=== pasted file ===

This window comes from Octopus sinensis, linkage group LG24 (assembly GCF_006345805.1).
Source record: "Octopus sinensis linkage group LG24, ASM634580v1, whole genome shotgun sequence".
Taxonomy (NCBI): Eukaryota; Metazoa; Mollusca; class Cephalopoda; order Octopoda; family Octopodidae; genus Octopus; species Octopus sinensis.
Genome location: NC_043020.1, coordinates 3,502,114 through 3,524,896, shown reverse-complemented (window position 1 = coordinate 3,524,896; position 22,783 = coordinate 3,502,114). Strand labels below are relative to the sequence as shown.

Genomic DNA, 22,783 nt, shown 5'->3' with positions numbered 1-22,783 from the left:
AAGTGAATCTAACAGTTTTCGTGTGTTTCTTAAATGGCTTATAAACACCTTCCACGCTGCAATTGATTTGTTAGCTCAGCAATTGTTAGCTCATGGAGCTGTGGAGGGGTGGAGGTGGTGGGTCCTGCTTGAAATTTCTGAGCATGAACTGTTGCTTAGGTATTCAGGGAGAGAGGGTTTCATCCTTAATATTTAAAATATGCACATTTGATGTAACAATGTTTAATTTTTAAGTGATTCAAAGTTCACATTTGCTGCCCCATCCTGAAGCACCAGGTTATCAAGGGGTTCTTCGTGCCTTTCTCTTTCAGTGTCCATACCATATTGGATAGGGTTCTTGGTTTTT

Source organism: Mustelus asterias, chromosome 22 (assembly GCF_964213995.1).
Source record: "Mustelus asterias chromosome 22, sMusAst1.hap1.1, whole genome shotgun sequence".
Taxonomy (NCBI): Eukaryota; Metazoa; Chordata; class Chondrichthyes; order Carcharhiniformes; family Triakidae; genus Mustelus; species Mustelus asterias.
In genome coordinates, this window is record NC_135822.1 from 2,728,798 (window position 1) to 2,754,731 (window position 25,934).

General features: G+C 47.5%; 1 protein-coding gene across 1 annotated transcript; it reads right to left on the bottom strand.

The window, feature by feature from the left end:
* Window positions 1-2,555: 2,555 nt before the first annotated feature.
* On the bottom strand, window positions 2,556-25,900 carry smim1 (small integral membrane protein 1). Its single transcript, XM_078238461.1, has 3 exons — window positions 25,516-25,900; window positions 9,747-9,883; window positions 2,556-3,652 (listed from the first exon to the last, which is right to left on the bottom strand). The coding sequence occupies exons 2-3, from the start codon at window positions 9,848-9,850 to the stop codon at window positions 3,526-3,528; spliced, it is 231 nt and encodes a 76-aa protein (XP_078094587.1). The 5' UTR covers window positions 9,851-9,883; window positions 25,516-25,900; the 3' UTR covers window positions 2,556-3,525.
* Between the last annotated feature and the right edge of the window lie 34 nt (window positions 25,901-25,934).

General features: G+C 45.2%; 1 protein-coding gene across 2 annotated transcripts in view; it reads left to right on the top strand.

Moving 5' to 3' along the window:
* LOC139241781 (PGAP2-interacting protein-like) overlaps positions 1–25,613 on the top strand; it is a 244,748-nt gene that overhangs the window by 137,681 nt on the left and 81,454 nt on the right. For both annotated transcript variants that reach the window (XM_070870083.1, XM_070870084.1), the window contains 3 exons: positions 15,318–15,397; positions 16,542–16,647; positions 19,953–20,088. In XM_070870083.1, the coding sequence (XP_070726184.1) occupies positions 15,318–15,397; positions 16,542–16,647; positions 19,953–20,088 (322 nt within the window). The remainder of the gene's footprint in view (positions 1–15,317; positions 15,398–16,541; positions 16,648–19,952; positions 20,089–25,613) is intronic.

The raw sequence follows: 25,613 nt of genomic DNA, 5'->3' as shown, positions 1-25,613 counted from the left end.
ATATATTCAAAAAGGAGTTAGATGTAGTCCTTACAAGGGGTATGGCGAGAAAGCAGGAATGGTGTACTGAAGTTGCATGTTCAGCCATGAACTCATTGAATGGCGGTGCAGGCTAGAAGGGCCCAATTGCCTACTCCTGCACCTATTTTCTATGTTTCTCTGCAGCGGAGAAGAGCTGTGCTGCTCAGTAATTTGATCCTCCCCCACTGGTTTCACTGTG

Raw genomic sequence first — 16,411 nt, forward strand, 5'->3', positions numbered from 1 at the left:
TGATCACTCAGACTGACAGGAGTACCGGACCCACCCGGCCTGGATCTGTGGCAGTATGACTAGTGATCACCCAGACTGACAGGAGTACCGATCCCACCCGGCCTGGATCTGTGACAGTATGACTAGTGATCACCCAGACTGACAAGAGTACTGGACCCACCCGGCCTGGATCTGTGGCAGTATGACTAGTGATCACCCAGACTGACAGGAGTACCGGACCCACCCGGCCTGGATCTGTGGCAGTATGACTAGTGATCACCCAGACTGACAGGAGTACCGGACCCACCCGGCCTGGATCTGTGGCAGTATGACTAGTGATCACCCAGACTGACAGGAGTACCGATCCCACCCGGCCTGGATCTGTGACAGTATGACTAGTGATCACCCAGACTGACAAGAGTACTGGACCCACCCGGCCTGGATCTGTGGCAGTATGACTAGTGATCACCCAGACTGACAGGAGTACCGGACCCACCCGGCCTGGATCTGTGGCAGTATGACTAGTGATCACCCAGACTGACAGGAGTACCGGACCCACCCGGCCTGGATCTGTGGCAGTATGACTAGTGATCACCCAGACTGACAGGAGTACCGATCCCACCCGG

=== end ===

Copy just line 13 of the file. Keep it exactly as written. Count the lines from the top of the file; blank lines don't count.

* Window positions 1-2,555: 2,555 nt before the first annotated feature.